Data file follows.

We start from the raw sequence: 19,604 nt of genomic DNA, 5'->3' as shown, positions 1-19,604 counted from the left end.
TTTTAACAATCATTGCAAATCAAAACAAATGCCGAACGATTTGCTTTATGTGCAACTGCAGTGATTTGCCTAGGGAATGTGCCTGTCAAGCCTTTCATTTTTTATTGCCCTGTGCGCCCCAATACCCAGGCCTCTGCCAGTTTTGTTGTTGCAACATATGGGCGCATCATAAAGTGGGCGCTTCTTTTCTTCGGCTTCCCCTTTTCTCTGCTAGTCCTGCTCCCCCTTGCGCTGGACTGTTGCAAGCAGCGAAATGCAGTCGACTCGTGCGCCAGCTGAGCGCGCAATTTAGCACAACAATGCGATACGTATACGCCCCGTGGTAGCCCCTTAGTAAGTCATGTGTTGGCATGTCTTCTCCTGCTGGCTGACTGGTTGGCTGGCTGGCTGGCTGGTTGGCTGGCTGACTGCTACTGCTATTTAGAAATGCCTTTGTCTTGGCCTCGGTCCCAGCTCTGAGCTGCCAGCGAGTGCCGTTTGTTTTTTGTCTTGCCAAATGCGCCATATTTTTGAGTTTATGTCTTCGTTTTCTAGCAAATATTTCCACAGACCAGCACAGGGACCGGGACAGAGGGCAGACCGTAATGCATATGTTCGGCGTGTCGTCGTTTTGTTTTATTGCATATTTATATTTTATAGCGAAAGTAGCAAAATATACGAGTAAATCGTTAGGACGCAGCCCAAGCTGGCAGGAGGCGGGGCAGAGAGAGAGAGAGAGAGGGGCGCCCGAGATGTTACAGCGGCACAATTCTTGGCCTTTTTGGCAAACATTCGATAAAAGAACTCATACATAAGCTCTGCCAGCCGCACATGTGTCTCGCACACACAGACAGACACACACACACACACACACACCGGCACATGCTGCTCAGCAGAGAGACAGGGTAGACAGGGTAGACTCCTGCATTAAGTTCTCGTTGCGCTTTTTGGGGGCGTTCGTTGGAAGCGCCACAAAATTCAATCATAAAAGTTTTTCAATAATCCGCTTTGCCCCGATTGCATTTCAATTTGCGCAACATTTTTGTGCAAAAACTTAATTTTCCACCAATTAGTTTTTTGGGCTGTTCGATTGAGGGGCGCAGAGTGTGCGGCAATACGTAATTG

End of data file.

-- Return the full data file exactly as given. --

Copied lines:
We start from the raw sequence: 19,604 nt of genomic DNA, 5'->3' as shown, positions 1-19,604 counted from the left end.
TTTTAACAATCATTGCAAATCAAAACAAATGCCGAACGATTTGCTTTATGTGCAACTGCAGTGATTTGCCTAGGGAATGTGCCTGTCAAGCCTTTCATTTTTTATTGCCCTGTGCGCCCCAATACCCAGGCCTCTGCCAGTTTTGTTGTTGCAACATATGGGCGCATCATAAAGTGGGCGCTTCTTTTCTTCGGCTTCCCCTTTTCTCTGCTAGTCCTGCTCCCCCTTGCGCTGGACTGTTGCAAGCAGCGAAATGCAGTCGACTCGTGCGCCAGCTGAGCGCGCAATTTAGCACAACAATGCGATACGTATACGCCCCGTGGTAGCCCCTTAGTAAGTCATGTGTTGGCATGTCTTCTCCTGCTGGCTGACTGGTTGGCTGGCTGGCTGGCTGGTTGGCTGGCTGACTGCTACTGCTATTTAGAAATGCCTTTGTCTTGGCCTCGGTCCCAGCTCTGAGCTGCCAGCGAGTGCCGTTTGTTTTTTGTCTTGCCAAATGCGCCATATTTTTGAGTTTATGTCTTCGTTTTCTAGCAAATATTTCCACAGACCAGCACAGGGACCGGGACAGAGGGCAGACCGTAATGCATATGTTCGGCGTGTCGTCGTTTTGTTTTATTGCATATTTATATTTTATAGCGAAAGTAGCAAAATATACGAGTAAATCGTTAGGACGCAGCCCAAGCTGGCAGGAGGCGGGGCAGAGAGAGAGAGAGAGAGGGGCGCCCGAGATGTTACAGCGGCACAATTCTTGGCCTTTTTGGCAAACATTCGATAAAAGAACTCATACATAAGCTCTGCCAGCCGCACATGTGTCTCGCACACACAGACAGACACACACACACACACACACACCGGCACATGCTGCTCAGCAGAGAGACAGGGTAGACAGGGTAGACTCCTGCATTAAGTTCTCGTTGCGCTTTTTGGGGGCGTTCGTTGGAAGCGCCACAAAATTCAATCATAAAAGTTTTTCAATAATCCGCTTTGCCCCGATTGCATTTCAATTTGCGCAACATTTTTGTGCAAAAACTTAATTTTCCACCAATTAGTTTTTTGGGCTGTTCGATTGAGGGGCGCAGAGTGTGCGGCAATACGTAATTG